The company bore heavy expenses both years. In 2013, Hecla spent $28 million on resuming operations at a top silver-producing mine — the Lucky Friday in North Idaho — and on buying the company that previously owned what is now Hecla’s best gold producer, Casa Barardi in Quebec, Canada. In 2014, Hecla made a $55 million payment on its $263 million settlement to help clean up the Bunker Hill superfund site in Kellogg, which for decades produced silver and other metals.
Silver production rose last year to a record 11.1 million ounces, a 24 percent increase from 2013. Gold production increased 56 percent to 186,997 ounces.
Baker, who is also president, received $4.5 million in 2014. That was a 43 percent increase from 2013, when his compensation was docked for poor stock performance.
His pay raises came as stock and cash incentives based on a formula of performance measurements, including stock price and metals production.
4 Darrel T. Anderson, IdaCorp
Last year was Anderson’s first as CEO of IdaCorp, following the retirement of J. LaMont Keen in April 2014. The promotion drove Anderson’s 37 percent pay increase. But because of his lack of experience in the new role, Anderson’s total compensation for 2014 still was significantly below that of his peers, according to Idaho Power stock filings.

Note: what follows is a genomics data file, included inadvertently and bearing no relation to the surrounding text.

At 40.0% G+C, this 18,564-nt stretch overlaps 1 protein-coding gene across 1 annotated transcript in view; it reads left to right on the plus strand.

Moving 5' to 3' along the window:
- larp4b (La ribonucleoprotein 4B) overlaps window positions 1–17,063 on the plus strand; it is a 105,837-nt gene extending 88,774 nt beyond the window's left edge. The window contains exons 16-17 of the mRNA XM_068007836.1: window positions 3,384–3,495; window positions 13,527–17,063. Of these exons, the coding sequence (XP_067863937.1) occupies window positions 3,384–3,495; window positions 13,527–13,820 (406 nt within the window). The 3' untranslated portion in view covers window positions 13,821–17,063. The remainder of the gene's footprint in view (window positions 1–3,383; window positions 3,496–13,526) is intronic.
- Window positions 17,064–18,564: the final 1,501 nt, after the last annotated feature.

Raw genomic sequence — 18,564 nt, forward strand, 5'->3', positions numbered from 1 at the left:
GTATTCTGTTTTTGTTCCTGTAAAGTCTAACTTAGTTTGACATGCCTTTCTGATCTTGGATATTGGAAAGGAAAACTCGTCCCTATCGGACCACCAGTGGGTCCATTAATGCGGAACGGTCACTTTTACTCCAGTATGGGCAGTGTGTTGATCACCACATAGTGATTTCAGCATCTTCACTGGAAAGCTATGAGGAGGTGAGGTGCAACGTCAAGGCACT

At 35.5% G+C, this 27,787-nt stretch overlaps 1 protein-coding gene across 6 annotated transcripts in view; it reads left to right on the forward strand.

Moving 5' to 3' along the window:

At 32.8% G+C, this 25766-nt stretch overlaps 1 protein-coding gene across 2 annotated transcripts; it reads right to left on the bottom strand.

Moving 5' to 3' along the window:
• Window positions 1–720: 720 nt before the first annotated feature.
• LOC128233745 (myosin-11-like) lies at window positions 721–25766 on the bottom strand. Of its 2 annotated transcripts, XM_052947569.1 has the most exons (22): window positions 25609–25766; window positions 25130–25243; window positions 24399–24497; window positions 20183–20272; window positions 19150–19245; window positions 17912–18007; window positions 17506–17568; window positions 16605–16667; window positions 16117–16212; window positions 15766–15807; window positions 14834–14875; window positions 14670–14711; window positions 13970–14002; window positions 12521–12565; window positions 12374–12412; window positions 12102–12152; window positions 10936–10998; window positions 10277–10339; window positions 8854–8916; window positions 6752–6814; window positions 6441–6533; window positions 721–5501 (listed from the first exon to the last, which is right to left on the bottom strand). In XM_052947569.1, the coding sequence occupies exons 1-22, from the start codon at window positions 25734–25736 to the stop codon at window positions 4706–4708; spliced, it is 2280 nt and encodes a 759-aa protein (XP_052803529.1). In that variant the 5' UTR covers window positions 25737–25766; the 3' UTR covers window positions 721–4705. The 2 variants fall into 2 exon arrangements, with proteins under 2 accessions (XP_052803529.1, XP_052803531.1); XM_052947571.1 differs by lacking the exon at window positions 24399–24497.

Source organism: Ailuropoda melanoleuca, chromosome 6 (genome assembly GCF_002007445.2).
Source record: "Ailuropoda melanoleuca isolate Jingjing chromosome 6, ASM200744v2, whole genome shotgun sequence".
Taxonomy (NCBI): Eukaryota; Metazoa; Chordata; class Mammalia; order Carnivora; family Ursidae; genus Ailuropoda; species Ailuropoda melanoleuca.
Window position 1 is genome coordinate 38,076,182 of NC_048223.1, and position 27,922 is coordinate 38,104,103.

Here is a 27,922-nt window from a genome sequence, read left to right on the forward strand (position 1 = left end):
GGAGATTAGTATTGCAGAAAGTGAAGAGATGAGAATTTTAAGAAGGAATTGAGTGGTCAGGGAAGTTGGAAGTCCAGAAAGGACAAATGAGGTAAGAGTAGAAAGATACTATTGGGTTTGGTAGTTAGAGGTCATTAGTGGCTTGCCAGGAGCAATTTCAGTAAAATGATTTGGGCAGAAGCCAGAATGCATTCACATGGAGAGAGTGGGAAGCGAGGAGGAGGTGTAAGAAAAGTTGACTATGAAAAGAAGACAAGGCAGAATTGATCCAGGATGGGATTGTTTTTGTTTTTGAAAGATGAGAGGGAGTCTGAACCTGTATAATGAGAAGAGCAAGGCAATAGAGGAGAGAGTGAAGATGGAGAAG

The company fared well in 2014. More customers needing to heat and cool buildings generated enough demand to offset lulls caused by 2014’s relatively mild temperatures. At year end, Idaho Power made $189 million, almost all of IdaCorp’s $193 million net income, continuing its slow-and-steady pace of income growth since at least 2012. Revenue rose, too, to $1.28 billion.
5 Dennis Gilles, U.S. Geothermal
It was a good year for U.S. Geothermal, which reported $11.6 million in profit in 2014. That was up from $1.9 million the year before, which was the first time the company made money.